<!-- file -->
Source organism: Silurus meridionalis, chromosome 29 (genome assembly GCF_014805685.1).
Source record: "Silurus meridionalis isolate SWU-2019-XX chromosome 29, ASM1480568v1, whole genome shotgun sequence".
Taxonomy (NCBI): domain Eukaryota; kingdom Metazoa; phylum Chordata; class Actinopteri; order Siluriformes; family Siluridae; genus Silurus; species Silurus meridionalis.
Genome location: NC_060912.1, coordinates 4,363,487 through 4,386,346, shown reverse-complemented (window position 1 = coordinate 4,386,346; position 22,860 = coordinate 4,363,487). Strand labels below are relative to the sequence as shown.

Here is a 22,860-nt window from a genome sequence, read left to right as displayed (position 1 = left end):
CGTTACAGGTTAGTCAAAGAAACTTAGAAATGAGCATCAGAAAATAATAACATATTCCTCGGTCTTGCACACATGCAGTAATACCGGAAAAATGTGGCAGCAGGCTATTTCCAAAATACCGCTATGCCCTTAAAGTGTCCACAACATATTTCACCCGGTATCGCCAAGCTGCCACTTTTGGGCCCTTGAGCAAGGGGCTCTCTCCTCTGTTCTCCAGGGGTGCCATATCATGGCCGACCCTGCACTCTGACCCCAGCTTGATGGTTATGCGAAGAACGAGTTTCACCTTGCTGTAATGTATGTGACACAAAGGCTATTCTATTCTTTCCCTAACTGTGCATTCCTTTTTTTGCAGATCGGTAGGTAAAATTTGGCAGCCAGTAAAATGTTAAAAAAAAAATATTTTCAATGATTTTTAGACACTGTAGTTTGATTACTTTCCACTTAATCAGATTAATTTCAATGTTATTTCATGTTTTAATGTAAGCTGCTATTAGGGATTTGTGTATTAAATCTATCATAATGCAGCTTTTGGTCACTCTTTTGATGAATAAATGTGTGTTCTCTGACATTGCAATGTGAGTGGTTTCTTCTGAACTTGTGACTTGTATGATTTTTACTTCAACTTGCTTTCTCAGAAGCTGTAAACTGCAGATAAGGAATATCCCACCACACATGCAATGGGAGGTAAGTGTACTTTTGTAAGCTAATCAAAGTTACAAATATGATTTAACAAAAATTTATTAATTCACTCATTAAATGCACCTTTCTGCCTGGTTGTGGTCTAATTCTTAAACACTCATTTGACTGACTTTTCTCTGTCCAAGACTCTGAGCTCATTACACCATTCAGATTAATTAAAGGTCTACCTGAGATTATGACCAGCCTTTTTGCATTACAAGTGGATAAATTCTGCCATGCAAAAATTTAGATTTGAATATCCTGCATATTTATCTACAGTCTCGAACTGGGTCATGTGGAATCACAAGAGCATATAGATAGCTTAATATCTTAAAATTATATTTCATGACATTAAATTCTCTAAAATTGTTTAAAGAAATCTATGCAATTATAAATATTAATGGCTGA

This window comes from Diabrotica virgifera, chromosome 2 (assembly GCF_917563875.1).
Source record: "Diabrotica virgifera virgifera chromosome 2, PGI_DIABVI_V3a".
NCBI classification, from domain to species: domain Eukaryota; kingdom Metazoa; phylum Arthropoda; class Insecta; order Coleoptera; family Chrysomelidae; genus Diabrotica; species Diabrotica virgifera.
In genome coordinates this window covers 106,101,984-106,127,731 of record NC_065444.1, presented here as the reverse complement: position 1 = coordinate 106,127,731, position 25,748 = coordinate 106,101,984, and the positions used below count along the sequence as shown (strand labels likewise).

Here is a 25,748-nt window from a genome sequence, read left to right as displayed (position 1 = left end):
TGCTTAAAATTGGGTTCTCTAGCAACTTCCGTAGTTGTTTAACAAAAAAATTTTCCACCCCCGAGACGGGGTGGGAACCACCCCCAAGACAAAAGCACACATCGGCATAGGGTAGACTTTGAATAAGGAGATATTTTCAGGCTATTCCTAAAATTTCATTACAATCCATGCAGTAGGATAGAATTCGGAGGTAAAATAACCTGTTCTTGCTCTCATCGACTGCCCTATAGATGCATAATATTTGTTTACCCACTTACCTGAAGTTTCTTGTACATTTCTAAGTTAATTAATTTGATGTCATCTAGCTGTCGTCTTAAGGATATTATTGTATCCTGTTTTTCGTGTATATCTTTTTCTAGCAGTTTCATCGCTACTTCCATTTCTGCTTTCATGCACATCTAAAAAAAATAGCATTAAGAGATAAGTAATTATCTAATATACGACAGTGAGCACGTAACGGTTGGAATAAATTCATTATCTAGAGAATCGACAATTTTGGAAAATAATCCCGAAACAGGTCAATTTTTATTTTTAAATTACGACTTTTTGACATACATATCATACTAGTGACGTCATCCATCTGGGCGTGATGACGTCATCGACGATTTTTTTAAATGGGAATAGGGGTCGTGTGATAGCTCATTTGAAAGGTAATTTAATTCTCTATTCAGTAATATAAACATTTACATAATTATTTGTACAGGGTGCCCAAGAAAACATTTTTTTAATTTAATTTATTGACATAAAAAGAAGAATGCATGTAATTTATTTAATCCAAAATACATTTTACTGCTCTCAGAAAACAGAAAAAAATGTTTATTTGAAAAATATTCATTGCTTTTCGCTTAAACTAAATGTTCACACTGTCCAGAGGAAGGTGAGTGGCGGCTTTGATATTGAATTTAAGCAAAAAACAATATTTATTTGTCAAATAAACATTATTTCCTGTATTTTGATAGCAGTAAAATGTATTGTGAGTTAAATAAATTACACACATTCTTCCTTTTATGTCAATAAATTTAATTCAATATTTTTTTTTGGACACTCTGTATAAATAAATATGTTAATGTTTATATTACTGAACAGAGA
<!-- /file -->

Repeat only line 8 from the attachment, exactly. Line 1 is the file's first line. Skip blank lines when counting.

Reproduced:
Source record: "Diabrotica virgifera virgifera chromosome 2, PGI_DIABVI_V3a".